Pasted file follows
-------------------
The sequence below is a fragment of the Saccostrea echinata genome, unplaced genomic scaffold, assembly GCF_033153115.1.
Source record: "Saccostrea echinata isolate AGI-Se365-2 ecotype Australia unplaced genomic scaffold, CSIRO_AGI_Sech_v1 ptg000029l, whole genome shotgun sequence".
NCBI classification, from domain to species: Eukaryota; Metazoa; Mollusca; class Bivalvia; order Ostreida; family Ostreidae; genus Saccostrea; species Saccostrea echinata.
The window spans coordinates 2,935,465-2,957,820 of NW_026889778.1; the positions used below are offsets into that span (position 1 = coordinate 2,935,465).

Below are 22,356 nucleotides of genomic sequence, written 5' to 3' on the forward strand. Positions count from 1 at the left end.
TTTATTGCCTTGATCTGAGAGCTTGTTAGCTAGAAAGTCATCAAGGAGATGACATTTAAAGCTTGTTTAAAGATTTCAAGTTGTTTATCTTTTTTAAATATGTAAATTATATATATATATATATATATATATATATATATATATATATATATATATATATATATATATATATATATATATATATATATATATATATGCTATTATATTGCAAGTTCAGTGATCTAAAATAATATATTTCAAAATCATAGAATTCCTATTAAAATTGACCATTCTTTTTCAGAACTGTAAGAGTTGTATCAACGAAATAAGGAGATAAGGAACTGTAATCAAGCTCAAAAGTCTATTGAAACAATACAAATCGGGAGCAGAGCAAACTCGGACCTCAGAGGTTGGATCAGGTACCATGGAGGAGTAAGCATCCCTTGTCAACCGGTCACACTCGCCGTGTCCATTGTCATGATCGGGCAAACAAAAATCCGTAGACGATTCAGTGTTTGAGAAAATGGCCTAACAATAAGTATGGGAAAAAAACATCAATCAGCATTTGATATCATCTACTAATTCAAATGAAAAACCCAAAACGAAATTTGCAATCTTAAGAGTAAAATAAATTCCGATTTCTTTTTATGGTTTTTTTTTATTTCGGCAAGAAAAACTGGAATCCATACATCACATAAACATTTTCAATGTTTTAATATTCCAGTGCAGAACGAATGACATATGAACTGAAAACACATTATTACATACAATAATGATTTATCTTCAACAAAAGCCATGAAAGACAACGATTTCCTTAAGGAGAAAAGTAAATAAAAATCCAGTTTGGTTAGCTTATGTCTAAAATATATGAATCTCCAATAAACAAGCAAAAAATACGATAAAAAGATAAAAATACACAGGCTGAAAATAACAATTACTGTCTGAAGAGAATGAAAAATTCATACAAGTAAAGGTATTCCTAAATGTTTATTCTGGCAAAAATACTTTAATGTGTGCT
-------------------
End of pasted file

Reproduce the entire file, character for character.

The sequence below is a fragment of the Saccostrea echinata genome, unplaced genomic scaffold, assembly GCF_033153115.1.
Source record: "Saccostrea echinata isolate AGI-Se365-2 ecotype Australia unplaced genomic scaffold, CSIRO_AGI_Sech_v1 ptg000029l, whole genome shotgun sequence".
NCBI classification, from domain to species: Eukaryota; Metazoa; Mollusca; class Bivalvia; order Ostreida; family Ostreidae; genus Saccostrea; species Saccostrea echinata.
The window spans coordinates 2,935,465-2,957,820 of NW_026889778.1; the positions used below are offsets into that span (position 1 = coordinate 2,935,465).

Below are 22,356 nucleotides of genomic sequence, written 5' to 3' on the forward strand. Positions count from 1 at the left end.
TTTATTGCCTTGATCTGAGAGCTTGTTAGCTAGAAAGTCATCAAGGAGATGACATTTAAAGCTTGTTTAAAGATTTCAAGTTGTTTATCTTTTTTAAATATGTAAATTATATATATATATATATATATATATATATATATATATATATATATATATATATATATATATATATATATATATATATATATATATATATGCTATTATATTGCAAGTTCAGTGATCTAAAATAATATATTTCAAAATCATAGAATTCCTATTAAAATTGACCATTCTTTTTCAGAACTGTAAGAGTTGTATCAACGAAATAAGGAGATAAGGAACTGTAATCAAGCTCAAAAGTCTATTGAAACAATACAAATCGGGAGCAGAGCAAACTCGGACCTCAGAGGTTGGATCAGGTACCATGGAGGAGTAAGCATCCCTTGTCAACCGGTCACACTCGCCGTGTCCATTGTCATGATCGGGCAAACAAAAATCCGTAGACGATTCAGTGTTTGAGAAAATGGCCTAACAATAAGTATGGGAAAAAAACATCAATCAGCATTTGATATCATCTACTAATTCAAATGAAAAACCCAAAACGAAATTTGCAATCTTAAGAGTAAAATAAATTCCGATTTCTTTTTATGGTTTTTTTTTATTTCGGCAAGAAAAACTGGAATCCATACATCACATAAACATTTTCAATGTTTTAATATTCCAGTGCAGAACGAATGACATATGAACTGAAAACACATTATTACATACAATAATGATTTATCTTCAACAAAAGCCATGAAAGACAACGATTTCCTTAAGGAGAAAAGTAAATAAAAATCCAGTTTGGTTAGCTTATGTCTAAAATATATGAATCTCCAATAAACAAGCAAAAAATACGATAAAAAGATAAAAATACACAGGCTGAAAATAACAATTACTGTCTGAAGAGAATGAAAAATTCATACAAGTAAAGGTATTCCTAAATGTTTATTCTGGCAAAAATACTTTAATGTGTGCT